Windows Phone distinguishes itself from other OSes by bringing your contacts to life, on WP contacts stop being names on your phone and become ‘people’; hence the People Hub, which combines all your accounts from Google, Windows Live, Facebook and Twitter all in one place to keep you updated and constantly linked. WP automatically merges contacts from different accounts with the same name together (which lead to a bit of confusion due to incorrect merging), each contact has a number or tabs including: the main contact info/Profile, What’s New (which brings you the latest updates from FB and twitter), Pictures (which brings all pictures recently uploaded) and history which displays your latest contact with the contact be it via email, phone or FB message.
The Virtual keyboard on WP is an absolute joy to use, with accurate text correction and nice tapping sounds every time a key is hit, it’s definitely my favorite onscreen keyboard; a complete 180 degrees polar opposite of the atrocious stock S^3 keyboard that we all love to hate. I didn’t bother reviewing the Keyboard here as Jay has already made a nice comparison video between Symbian Anna and WP 7.5 which can be found HERE. My only complaint about the onscreen keyboard would be that in landscape mode the space on the edges is not fully utilized, losing about a complete centimeter to the time in the upper left corner.
Market place & Pre-Loaded Apps:
Apps… the whole reason Nokia have a Windows Phone, “ecosystem” that magical word, what’s so special about the Windows Phone market place? At this point I’m going to say something that I’ve never believed until I used WP: “Quantity is irrelevant!” this is where my usage of Android kicks in, sure android might have a gazillion apps, but almost 75% of them are buggy, have a garbage UI and consist of trying to connect two dots together (Nokias Snake on the 2100 was more sophisticated than some of the apps on the android marketplace).
Windows Phone on the other hand seems to be promising in both aspects, quantity as well as quantity; the growth of the WP market is steadily increasing (currently at 55K) but what’s more important is the fact that they are fifty-five thousand quality apps out there. The one consistent factor between almost all apps I’ve tried on the Lumia 800 is the fact that they have a beautiful UI alongside a well coded game/app engine (due mainly to the fact that Microsoft is offering large incentives to bring in the developers).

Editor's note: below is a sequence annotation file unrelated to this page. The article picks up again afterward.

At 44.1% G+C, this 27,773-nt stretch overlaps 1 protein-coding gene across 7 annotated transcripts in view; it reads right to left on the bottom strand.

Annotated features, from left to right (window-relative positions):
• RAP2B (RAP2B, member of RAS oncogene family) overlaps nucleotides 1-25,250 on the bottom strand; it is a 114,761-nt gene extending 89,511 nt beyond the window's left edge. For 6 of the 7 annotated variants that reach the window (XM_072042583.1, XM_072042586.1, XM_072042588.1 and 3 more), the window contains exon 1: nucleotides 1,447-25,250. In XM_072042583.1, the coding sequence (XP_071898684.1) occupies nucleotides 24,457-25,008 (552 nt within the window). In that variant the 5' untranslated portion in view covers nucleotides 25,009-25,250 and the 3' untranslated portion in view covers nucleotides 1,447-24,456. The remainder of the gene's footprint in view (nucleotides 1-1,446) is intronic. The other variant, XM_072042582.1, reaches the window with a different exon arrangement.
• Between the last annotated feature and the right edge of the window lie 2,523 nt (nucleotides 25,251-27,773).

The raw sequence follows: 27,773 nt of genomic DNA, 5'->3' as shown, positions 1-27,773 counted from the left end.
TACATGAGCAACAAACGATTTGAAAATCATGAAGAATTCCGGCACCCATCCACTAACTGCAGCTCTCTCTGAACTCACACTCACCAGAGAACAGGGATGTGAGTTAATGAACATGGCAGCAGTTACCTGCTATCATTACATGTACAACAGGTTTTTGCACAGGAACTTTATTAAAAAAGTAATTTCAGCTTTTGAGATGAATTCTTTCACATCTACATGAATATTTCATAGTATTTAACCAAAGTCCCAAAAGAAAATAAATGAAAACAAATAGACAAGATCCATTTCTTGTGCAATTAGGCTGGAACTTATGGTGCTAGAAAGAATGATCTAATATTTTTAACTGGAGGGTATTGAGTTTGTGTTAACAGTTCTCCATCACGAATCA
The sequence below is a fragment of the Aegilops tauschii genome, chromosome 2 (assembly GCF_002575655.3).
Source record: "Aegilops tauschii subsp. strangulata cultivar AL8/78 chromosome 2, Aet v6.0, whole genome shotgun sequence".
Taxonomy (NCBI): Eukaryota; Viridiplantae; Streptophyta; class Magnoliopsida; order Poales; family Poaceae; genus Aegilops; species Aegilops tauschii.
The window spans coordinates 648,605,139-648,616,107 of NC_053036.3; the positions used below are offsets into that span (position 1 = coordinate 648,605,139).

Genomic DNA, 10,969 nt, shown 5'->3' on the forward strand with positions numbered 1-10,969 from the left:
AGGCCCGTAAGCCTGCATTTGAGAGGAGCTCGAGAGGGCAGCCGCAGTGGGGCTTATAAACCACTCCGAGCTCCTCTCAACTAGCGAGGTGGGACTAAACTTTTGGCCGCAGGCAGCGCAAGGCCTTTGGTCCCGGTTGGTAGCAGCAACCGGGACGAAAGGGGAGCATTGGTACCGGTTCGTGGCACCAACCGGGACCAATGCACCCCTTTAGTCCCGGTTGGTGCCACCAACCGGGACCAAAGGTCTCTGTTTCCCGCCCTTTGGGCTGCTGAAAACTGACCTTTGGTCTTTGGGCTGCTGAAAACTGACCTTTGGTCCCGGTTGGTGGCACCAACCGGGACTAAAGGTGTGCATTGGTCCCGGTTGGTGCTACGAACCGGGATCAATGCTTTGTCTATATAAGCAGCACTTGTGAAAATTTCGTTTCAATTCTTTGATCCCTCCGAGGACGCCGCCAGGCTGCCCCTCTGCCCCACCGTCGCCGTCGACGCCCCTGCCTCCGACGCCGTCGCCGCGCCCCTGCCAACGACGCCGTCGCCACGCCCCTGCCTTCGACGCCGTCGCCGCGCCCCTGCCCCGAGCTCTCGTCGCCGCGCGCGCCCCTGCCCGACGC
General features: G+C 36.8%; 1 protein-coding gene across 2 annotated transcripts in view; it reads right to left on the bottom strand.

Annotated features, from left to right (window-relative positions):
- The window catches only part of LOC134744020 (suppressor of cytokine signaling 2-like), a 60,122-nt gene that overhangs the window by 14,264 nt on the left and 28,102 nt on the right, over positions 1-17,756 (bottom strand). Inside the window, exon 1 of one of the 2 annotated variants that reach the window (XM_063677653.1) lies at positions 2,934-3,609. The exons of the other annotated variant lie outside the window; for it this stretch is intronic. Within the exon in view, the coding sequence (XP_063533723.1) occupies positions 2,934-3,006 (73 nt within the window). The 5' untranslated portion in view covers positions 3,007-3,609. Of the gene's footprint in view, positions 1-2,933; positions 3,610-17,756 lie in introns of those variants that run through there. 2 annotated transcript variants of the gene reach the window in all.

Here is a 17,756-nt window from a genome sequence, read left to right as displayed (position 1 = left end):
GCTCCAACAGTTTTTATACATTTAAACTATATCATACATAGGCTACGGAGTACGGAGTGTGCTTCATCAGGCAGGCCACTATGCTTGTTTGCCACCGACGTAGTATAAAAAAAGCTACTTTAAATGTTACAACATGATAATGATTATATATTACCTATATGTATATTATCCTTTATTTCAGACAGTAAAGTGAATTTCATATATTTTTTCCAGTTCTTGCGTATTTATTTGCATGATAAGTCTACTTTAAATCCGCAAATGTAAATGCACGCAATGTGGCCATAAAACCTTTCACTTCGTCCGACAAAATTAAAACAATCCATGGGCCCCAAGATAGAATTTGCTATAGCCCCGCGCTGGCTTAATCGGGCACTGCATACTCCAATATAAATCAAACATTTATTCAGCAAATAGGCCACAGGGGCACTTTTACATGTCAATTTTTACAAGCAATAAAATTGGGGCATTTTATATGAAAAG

The market place app itself is beautifully designed dividing its content into Nokia collection/apps/games/music/podcasts, with detailed classification of each category/genre of apps and games; for example games in the market place are classified into Xbox live/ top/ free/ new making finding whatever you’re looking for loads easier. Another wonderful feature is that as far as I can tell every single app/game has a trial mode meaning no need for buyer’s remorse, try out the app if you like it buy it; if not nothing lost.
One feature setting the Lumia 800 apart from the rest of the Windows Phones out there is the inclusion of the ever amazing Nokia Maps/Drive, which is just as smooth and amazing as it is on S^3 with a considerably faster GPS lock than that on my N8. Maps can be downloaded for your selected country from within ‘Nokia Drive’ to enable navigating in offline mode. Nokia Maps also has a feature to find nearby popular places, relying on tour guides as well as other users reviews to give you the best recommendations of nearby places.
Nokia also includes their own “Nokia Music” which enables you to connect to Nokias Own music server (formerly Ovi Music) rather than connecting to the Windows Phone marketplace to download any tracks you might have purchased on your old Symbian phone. Nokia also included ‘Gig Finder” which locates nearby concerts/events depending on your location and will display them within the app (sadly no gigs were located when I tried this in Jordan); one other interesting feature is something called “Nokia Mix Radio” which is their own Online Radio service that customizes playlists depending on what music you have on your phone, to help find music similar to your taste. Nokia Mix Radio enables you to directly download the tracks you enjoy from the Music store; however my Lumia 800 didn’t have Mix Radio at all, nor was there an option to activate it (possibly region related?? Although it’s an online music service so that shouldn’t matter???).